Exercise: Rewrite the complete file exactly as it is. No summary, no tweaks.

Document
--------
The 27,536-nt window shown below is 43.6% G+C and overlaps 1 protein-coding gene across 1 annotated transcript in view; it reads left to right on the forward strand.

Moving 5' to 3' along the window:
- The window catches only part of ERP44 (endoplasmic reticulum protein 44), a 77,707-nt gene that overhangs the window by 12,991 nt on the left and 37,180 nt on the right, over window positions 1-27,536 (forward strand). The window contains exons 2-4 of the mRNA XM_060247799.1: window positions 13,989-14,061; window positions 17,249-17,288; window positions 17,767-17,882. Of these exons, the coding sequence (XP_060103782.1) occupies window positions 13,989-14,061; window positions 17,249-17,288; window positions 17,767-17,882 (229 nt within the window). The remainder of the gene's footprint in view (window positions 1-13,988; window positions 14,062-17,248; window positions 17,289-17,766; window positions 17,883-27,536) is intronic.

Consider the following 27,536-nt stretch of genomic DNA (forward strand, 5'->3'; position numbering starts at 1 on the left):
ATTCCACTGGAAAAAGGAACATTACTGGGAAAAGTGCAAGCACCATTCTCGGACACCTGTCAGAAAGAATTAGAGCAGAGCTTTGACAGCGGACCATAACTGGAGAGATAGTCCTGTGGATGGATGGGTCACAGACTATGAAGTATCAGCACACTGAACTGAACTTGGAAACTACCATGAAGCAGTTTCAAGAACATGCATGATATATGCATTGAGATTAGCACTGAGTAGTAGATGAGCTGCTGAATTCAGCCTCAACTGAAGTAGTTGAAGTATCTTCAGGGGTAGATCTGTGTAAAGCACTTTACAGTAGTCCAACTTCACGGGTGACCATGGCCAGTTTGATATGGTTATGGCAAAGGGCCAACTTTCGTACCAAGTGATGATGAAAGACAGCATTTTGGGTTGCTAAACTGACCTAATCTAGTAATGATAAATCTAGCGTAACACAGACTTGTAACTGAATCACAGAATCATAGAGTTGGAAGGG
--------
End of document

The 27,536-nt window shown below is 43.6% G+C and overlaps 1 protein-coding gene across 1 annotated transcript in view; it reads left to right on the forward strand.

Moving 5' to 3' along the window:
- The window catches only part of ERP44 (endoplasmic reticulum protein 44), a 77,707-nt gene that overhangs the window by 12,991 nt on the left and 37,180 nt on the right, over window positions 1-27,536 (forward strand). The window contains exons 2-4 of the mRNA XM_060247799.1: window positions 13,989-14,061; window positions 17,249-17,288; window positions 17,767-17,882. Of these exons, the coding sequence (XP_060103782.1) occupies window positions 13,989-14,061; window positions 17,249-17,288; window positions 17,767-17,882 (229 nt within the window). The remainder of the gene's footprint in view (window positions 1-13,988; window positions 14,062-17,248; window positions 17,289-17,766; window positions 17,883-27,536) is intronic.

Consider the following 27,536-nt stretch of genomic DNA (forward strand, 5'->3'; position numbering starts at 1 on the left):
ATTCCACTGGAAAAAGGAACATTACTGGGAAAAGTGCAAGCACCATTCTCGGACACCTGTCAGAAAGAATTAGAGCAGAGCTTTGACAGCGGACCATAACTGGAGAGATAGTCCTGTGGATGGATGGGTCACAGACTATGAAGTATCAGCACACTGAACTGAACTTGGAAACTACCATGAAGCAGTTTCAAGAACATGCATGATATATGCATTGAGATTAGCACTGAGTAGTAGATGAGCTGCTGAATTCAGCCTCAACTGAAGTAGTTGAAGTATCTTCAGGGGTAGATCTGTGTAAAGCACTTTACAGTAGTCCAACTTCACGGGTGACCATGGCCAGTTTGATATGGTTATGGCAAAGGGCCAACTTTCGTACCAAGTGATGATGAAAGACAGCATTTTGGGTTGCTAAACTGACCTAATCTAGTAATGATAAATCTAGCGTAACACAGACTTGTAACTGAATCACAGAATCATAGAGTTGGAAGGG